Star Wars Finally Addresses Book of Boba Fett’s Worst Mistake
Jon Favreau and Dave Filoni explain The Book of Boba Fett's most controversial storyline.
This Star Wars article contains spoilers for The Mandalorian and The Book of Boba Fett.
It’s no secret The Book of Boba Fett turned out to be a polarizing entry in the “Mandoverse” last year. We’ve certainly written quite a bit about how the show ultimately does the classic bounty hunter a disservice by sidelining Boba midway through the story to address a cliffhanger from a completely different show. And a year on, many Star Wars fans can at least agree that using the series to provide a resolution to Din Djarin and Grogu’s emotional separation at the end of The Mandalorian season 2 was a mistake. And the choice didn’t just break Boba Fett’s show, but it also robbed The Mandalorian season 3 of this important reunion.
In fact, fans who skipped The Book of Boba Fett for whatever reason have been caught by surprise by trailers showing the duo back together ahead of the release of Mando season 3. As far as they knew, Grogu had left to start Jedi training and Din was poised to set off on new adventures without his adorable co-pilot, at least for the time being, with a future reunion down the line providing great emotional payoff.
When asked about the controversial decision to reunite Grogu and Djarin in The Book of Boba Fett instead of their own series, The Mandalorian showrunner Jon Favreau told Empire that they didn’t want to “hit a hard reset” in season 3. “It’s going to be interesting to see how this unfolds for people who may not have seen The Book of Boba Fett. But I think The Book of Boba Fett offered time to pass. You saw what Mando was like without Baby Yoda and we saw what Grogu was like without the Mandalorian and neither of them was doing too good. So them coming back together was a really good plot point that allows us to jump back into season 3 while maintaining the central relationship.”
The Mandalorian exec producer Dave Filoni echoed Favreau’s explanation when he spoke to Empire, saying, “I think that in some ways you want each season to have a feeling of an ending. But in a lot of what I’ve done, I don’t like hard endings. I like reading books in a series and then thinking, ‘Oh, there’s another book, and this is going to keep going.’ It’s always sad for me when an adventure ends and the characters are seemingly done with their journey. So I think there’s always that little bit of hope that something can continue.”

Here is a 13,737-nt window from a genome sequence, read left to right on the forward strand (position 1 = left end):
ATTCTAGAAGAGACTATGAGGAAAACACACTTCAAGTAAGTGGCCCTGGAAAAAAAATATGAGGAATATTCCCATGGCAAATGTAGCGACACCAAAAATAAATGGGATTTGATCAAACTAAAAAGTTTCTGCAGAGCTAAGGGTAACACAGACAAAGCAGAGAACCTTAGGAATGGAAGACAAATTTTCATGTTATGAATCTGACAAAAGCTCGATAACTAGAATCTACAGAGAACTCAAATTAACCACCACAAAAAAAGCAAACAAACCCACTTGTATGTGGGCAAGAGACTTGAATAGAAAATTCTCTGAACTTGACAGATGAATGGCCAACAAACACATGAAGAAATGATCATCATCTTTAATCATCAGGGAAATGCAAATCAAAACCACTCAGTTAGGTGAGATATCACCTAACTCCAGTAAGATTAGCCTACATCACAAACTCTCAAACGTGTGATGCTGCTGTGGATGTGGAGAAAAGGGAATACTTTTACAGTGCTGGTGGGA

While it’s understandable that Favreau and Filoni didn’t want the separation of Grogu and Mando to feel finite and permanent, it still underserves the narrative of both shows to have such an important and emotional decision between characters play out as a bonus story rather than a crucial part of the narrative. In the Empire interview, Favreau goes on to talk about Grogu’s arc in The Book of Boba Fett and his choice between training and honing his Jedi powers or accepting Mando’s armor and becoming a clan of two, saying, “I think you had to service both things. Just because this kid has the potential and had training, does he belong away from the Mandalorian? I saw it more like Paper Moon, where the whole thing is about delivering the kid to the blood relative, only to realize that, whether genetically through her father or just through bonding, Tatum O’Neal has to end up with Ryan O’Neal. That ending feels really good to me. And this little kid [Grogu] is given a decision to choose. And the kid chooses the emotional relationship and wants to be with the Mandalorian, and passing up Yoda’s lightsaber. Part of you wants to see him develop in that way, and part the other.”
For Favreau, this arc was about giving Grogu the opportunity to choose his own path forward: “You have this interesting character who has Jedi training to some extent, Force abilities, but also is joining the Mandalorian culture, which we’ve established is something that you can opt into. It demands a lot, it offers a lot,” Favreau tells Empire. “Historically, Mandalorians developed all of those tools and armor and weapons to be able to counteract the Force abilities of Jedi. So as a storyteller this offers tremendous opportunity.”
Narratively, letting Grogu take control of his own destiny and choose to return to Mando was a great choice. There’s no denying that their reunion had the emotional impact intended by Filoni and Favreau. But regardless of their intentions, it still feels weird to have such an important moment in these characters’ stories be relegated to a couple chapters of another character’s story. Hopefully creators will learn from this misstep as the live-action Star Wars TV universe continues to expand with shows like Ahsoka and Skeleton Crew. We’re all for series connecting with each other, but using three out of seven episodes of The Book of Boba Fett as The Mandalorian 2.5 is a bit much.
The Mandalorian season 3 premieres on Disney+ on March 1.